The seacoast communities of Durham and Portsmouth, both known for progressive politics, are scheduled to vote on resolutions Monday night calling for a ceasefire in the Israel-Hamas war currently raging in Gaza. The issue has divided Granite State politics, inspired anti-Israel protests at the University of New Hampshire, and has even led to property damage and arrests.

Why, critics ask, are local officials wading into this divisive issue involving events some 6,000 miles away?

Portsmouth City Councilor Kate Cook, who teamed up with Councilor Josh Denton to bring the resolution, told SeacoastOnline it has nothing to do with foreign policy.

“The goal really is to think about our residents and community here in Portsmouth,” Cook said, providing a “safe space in Portsmouth so they can feel like they can heal from the trauma.”

“I feel like that is the role of the City Council,” Cook added.

The two resolutions are very similar, calling on President Joe Biden and the state’s federal delegation to “pursue the safe release of all hostages, pursue the provision of humanitarian aid to civilians in Gaza, and pursue a durable bilateral ceasefire among the parties to the conflict in Gaza and Israel.”

Neither mentions Hamas’s role in starting the war with the Oct. 7 attack on Israeli civilians, killing 1,200 and injuring some 4,800 more. The attack also involved both widespread hostage taking and the use of rape as a weapon of war.

Portsmouth City Councilor Josh Denton

Denton, who is Jewish, told SeacoastOnline he thought Israel’s response to the attack was “disproportional.”

“On more than one occasion they have dropped 2,000-pound bunker busters on refugee camps,” Denton claimed. “Tensions have been high in the region for decades.”

Tensions are high in New Hampshire as well.

In Merrimack, out-of-state protesters threw paint, broke windows, and ignited incendiary devices at the Elbit Systems facility, which is owned by an Israeli defense contractor. Three of the people arrested were indicted by a grand jury last week on felony charges of riot, burglary and criminal mischief.

Last week, someone threw paint at representatives of BAE during a UNH campus job fair. The motive is believed to have been protesting U.S. military aid to Israel, though the suspect has not been found.

UNH has also been the site of multiple pro-Palestinian protests featuring the antisemitic chant, “From the river to the sea, Palestine shall be free.”

And a push to get Manchester to vote on a ceasefire resolution led to loud, angry protests and a shutdown of the most recent Board of Mayor and Aldermen meeting. Mayor Jay Ruais and several aldermen said afterward the issue wasn’t germane to the governance of the Queen City and would not be taken up.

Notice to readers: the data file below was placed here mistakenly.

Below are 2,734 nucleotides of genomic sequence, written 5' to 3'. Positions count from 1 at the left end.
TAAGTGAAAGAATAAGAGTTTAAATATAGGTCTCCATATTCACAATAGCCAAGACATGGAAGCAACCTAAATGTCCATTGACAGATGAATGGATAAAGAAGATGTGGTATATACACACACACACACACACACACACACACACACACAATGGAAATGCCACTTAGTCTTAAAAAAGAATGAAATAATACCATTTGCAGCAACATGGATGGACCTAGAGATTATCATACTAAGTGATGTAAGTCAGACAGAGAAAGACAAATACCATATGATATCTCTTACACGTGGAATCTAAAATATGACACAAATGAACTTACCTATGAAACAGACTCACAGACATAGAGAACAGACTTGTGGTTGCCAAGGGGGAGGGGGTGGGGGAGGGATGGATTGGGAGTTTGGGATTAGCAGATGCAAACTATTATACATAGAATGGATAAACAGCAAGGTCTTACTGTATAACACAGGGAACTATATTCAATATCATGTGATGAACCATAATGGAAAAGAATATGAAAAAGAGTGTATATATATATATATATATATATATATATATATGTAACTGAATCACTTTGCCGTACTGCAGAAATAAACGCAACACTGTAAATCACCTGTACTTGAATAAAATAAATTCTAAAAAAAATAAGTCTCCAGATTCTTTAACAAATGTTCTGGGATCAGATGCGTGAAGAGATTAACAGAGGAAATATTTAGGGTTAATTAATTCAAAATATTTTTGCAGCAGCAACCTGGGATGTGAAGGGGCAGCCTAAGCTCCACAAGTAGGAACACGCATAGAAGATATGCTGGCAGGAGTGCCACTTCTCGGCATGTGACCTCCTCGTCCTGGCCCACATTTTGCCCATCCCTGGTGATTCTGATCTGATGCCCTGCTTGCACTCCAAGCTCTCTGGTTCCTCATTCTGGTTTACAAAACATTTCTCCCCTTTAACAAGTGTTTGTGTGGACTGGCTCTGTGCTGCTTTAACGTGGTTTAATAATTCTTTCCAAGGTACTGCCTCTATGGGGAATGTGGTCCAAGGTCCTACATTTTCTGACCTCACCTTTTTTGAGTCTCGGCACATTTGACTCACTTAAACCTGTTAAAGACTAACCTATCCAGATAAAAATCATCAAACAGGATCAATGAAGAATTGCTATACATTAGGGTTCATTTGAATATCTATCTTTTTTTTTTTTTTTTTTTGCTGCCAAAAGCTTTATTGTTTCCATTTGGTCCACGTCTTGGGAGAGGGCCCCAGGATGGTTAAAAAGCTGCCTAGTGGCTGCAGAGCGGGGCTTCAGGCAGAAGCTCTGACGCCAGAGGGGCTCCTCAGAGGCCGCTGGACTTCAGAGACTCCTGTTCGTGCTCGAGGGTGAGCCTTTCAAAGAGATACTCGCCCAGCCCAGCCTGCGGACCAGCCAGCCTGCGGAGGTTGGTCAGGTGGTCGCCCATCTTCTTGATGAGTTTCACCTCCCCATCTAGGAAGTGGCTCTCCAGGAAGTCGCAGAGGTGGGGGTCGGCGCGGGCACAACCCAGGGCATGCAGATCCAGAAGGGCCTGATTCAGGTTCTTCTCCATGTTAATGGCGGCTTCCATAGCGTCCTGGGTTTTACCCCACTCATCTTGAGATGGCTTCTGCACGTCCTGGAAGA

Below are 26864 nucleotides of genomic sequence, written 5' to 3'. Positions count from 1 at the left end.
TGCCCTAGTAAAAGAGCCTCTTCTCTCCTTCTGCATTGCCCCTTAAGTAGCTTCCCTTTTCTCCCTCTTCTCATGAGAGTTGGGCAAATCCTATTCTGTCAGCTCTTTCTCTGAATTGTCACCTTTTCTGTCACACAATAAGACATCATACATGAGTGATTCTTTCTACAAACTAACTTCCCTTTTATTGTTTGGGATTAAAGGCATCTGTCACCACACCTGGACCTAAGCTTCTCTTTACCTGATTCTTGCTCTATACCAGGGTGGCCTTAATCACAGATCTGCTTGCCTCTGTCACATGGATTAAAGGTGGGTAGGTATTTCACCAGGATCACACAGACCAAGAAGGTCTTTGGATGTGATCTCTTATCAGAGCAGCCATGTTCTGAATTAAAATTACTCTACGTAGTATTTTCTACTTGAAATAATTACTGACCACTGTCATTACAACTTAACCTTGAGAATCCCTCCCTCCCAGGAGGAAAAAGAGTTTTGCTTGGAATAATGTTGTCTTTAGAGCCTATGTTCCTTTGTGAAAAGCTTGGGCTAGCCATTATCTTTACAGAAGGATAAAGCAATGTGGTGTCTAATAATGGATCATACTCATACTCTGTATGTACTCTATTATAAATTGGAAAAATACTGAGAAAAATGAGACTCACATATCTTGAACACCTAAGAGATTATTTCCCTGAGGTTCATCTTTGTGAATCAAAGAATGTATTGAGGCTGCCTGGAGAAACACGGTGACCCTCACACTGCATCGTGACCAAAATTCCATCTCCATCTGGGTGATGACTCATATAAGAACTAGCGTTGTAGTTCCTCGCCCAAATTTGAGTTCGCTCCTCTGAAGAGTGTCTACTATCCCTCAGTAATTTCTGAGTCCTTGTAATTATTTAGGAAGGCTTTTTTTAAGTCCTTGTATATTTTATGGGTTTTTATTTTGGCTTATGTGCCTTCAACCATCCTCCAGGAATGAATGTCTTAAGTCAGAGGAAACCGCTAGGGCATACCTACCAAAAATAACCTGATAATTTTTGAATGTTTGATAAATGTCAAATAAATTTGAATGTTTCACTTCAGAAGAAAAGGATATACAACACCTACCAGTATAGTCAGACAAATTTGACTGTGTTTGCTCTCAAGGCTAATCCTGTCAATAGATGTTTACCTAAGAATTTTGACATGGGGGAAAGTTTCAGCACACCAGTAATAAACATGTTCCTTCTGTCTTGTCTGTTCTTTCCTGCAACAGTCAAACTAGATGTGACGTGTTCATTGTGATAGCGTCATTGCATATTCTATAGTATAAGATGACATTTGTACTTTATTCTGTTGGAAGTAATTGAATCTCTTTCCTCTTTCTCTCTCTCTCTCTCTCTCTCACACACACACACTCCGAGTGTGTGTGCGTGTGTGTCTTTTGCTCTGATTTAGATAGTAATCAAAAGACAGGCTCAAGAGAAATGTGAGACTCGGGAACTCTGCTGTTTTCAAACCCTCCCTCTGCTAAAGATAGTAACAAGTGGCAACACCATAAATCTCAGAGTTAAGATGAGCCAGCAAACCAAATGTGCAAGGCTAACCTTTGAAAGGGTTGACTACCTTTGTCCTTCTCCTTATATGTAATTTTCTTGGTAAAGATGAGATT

Jason Grosky is chair of the Rockingham County GOP, which includes the city of Portsmouth.

“Any city councilor worth his or her salt in any city in this state should say up front that a resolution like this has nothing to do with good governance of our community, that we have enough important issues to address and this is a distraction,” Grosky told NHJournal.

“As for a ceasefire resolution, I hope somebody reminds these city councilors that there was a long-standing ceasefire in effect on Oct. 6 — right up until the Hamas terrorists broke it. People who want a ceasefire should demand Hamas hand over all the hostages and surrender. That’s how you get a successful ceasefire.”

Tracy Richmond, chair of the Jewish Federation of New Hampshire, told NHJournal her organization “is always available to meet with leaders in any community looking to provide support for its citizens and have constructive conversations about how to bring our local communities together.

“We know there are people all over our state that are in pain as a result of this conflict. We don’t agree that local town politicians should be creating resolutions on international matters but as the only statewide Jewish organization in New Hampshire we are dedicated to supporting the members of all communities here at home.”

Last week another deep-blue community, Lebanon, N.H. voted to have the city’s Diversity, Equity and Inclusion Committee draft a ceasefire resolution. The vote was 4-0, but with three abstentions. One of those abstaining was Karen Liot Hill, a Democratic candidate for state Executive Council.

The author of the Durham Town Council resolution is Town Administrator Todd Selig. His resolution declares, “The Town of Durham encourages open and respectful dialogue within our community, promoting an atmosphere of peace, empathy, and mutual respect, while recognizing the varied and deeply personal connections many residents have to the Israel-Gaza conflict.”

The word “Hamas” does not appear anywhere in the document. Nor does it condemn protests featuring the “river to the sea” chant on the UNH campus, which the council represents.

Selig admitted to SeacoastOnline that “the council and the town doesn’t typically weigh in on international and national issues.”

“In many respects, it’s beyond what we can impact,” Selig added.